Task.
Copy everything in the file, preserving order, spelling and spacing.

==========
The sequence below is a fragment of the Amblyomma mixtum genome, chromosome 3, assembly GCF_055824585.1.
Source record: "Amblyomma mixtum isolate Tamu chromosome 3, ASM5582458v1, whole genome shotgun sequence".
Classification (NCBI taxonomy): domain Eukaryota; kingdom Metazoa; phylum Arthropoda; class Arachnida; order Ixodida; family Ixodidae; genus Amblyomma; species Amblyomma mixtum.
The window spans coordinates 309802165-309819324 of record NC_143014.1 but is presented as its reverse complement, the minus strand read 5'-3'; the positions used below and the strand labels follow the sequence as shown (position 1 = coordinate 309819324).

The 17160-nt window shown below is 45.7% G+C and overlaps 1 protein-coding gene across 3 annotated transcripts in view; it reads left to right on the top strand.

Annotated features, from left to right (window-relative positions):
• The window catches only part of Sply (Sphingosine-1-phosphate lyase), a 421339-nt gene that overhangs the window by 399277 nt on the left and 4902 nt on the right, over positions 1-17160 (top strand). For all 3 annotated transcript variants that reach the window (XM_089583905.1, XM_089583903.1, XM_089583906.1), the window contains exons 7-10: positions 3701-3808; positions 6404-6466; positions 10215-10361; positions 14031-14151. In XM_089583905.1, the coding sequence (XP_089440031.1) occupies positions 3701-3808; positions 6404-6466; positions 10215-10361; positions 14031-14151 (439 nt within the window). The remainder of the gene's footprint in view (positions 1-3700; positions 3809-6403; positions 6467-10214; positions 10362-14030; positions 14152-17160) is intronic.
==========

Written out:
The sequence below is a fragment of the Amblyomma mixtum genome, chromosome 3, assembly GCF_055824585.1.
Source record: "Amblyomma mixtum isolate Tamu chromosome 3, ASM5582458v1, whole genome shotgun sequence".
Classification (NCBI taxonomy): domain Eukaryota; kingdom Metazoa; phylum Arthropoda; class Arachnida; order Ixodida; family Ixodidae; genus Amblyomma; species Amblyomma mixtum.
The window spans coordinates 309802165-309819324 of record NC_143014.1 but is presented as its reverse complement, the minus strand read 5'-3'; the positions used below and the strand labels follow the sequence as shown (position 1 = coordinate 309819324).

The 17160-nt window shown below is 45.7% G+C and overlaps 1 protein-coding gene across 3 annotated transcripts in view; it reads left to right on the top strand.

Annotated features, from left to right (window-relative positions):
• The window catches only part of Sply (Sphingosine-1-phosphate lyase), a 421339-nt gene that overhangs the window by 399277 nt on the left and 4902 nt on the right, over positions 1-17160 (top strand). For all 3 annotated transcript variants that reach the window (XM_089583905.1, XM_089583903.1, XM_089583906.1), the window contains exons 7-10: positions 3701-3808; positions 6404-6466; positions 10215-10361; positions 14031-14151. In XM_089583905.1, the coding sequence (XP_089440031.1) occupies positions 3701-3808; positions 6404-6466; positions 10215-10361; positions 14031-14151 (439 nt within the window). The remainder of the gene's footprint in view (positions 1-3700; positions 3809-6403; positions 6467-10214; positions 10362-14030; positions 14152-17160) is intronic.